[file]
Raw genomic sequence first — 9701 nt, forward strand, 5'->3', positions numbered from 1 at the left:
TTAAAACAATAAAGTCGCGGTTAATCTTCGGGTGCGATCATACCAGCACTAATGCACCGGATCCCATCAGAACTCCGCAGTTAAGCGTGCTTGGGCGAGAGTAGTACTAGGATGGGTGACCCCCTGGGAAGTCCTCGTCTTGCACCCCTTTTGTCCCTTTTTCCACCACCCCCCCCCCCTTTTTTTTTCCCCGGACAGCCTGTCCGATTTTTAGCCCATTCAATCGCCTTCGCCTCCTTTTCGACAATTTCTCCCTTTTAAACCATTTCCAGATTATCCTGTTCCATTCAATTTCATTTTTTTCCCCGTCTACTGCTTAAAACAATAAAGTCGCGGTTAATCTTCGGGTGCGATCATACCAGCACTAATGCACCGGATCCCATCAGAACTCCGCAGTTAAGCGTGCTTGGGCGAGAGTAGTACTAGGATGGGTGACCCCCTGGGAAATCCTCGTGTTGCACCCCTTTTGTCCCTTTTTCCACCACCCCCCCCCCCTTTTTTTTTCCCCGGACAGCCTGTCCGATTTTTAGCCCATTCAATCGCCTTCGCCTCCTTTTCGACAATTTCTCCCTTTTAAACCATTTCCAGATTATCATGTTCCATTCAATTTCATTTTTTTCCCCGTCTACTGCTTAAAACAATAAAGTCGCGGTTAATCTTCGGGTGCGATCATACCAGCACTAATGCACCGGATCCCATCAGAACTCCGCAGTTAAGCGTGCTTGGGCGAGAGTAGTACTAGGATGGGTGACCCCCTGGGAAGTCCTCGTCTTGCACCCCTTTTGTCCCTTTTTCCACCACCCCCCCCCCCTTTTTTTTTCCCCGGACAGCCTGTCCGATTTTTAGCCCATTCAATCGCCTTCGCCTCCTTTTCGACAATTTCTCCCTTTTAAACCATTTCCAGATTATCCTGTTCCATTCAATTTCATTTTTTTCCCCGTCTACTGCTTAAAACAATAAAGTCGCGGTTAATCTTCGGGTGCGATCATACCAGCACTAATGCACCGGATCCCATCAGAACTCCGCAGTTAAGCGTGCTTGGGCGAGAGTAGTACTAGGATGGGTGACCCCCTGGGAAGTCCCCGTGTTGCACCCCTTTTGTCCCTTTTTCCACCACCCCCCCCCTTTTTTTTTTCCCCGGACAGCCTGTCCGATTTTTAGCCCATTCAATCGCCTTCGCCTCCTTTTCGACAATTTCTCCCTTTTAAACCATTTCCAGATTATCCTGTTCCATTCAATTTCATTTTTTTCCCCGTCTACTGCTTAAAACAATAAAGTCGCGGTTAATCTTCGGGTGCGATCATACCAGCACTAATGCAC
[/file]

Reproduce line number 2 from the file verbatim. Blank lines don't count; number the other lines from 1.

TTAAAACAATAAAGTCGCGGTTAATCTTCGGGTGCGATCATACCAGCACTAATGCACCGGATCCCATCAGAACTCCGCAGTTAAGCGTGCTTGGGCGAGAGTAGTACTAGGATGGGTGACCCCCTGGGAAGTCCTCGTCTTGCACCCCTTTTGTCCCTTTTTCCACCACCCCCCCCCCCTTTTTTTTTCCCCGGACAGCCTGTCCGATTTTTAGCCCATTCAATCGCCTTCGCCTCCTTTTCGACAATTTCTCCCTTTTAAACCATTTCCAGATTATCCTGTTCCATTCAATTTCATTTTTTTCCCCGTCTACTGCTTAAAACAATAAAGTCGCGGTTAATCTTCGGGTGCGATCATACCAGCACTAATGCACCGGATCCCATCAGAACTCCGCAGTTAAGCGTGCTTGGGCGAGAGTAGTACTAGGATGGGTGACCCCCTGGGAAATCCTCGTGTTGCACCCCTTTTGTCCCTTTTTCCACCACCCCCCCCCCCTTTTTTTTTCCCCGGACAGCCTGTCCGATTTTTAGCCCATTCAATCGCCTTCGCCTCCTTTTCGACAATTTCTCCCTTTTAAACCATTTCCAGATTATCATGTTCCATTCAATTTCATTTTTTTCCCCGTCTACTGCTTAAAACAATAAAGTCGCGGTTAATCTTCGGGTGCGATCATACCAGCACTAATGCACCGGATCCCATCAGAACTCCGCAGTTAAGCGTGCTTGGGCGAGAGTAGTACTAGGATGGGTGACCCCCTGGGAAGTCCTCGTCTTGCACCCCTTTTGTCCCTTTTTCCACCACCCCCCCCCCCTTTTTTTTTCCCCGGACAGCCTGTCCGATTTTTAGCCCATTCAATCGCCTTCGCCTCCTTTTCGACAATTTCTCCCTTTTAAACCATTTCCAGATTATCCTGTTCCATTCAATTTCATTTTTTTCCCCGTCTACTGCTTAAAACAATAAAGTCGCGGTTAATCTTCGGGTGCGATCATACCAGCACTAATGCACCGGATCCCATCAGAACTCCGCAGTTAAGCGTGCTTGGGCGAGAGTAGTACTAGGATGGGTGACCCCCTGGGAAGTCCCCGTGTTGCACCCCTTTTGTCCCTTTTTCCACCACCCCCCCCCTTTTTTTTTTCCCCGGACAGCCTGTCCGATTTTTAGCCCATTCAATCGCCTTCGCCTCCTTTTCGACAATTTCTCCCTTTTAAACCATTTCCAGATTATCCTGTTCCATTCAATTTCATTTTTTTCCCCGTCTACTGCTTAAAACAATAAAGTCGCGGTTAATCTTCGGGTGCGATCATACCAGCACTAATGCAC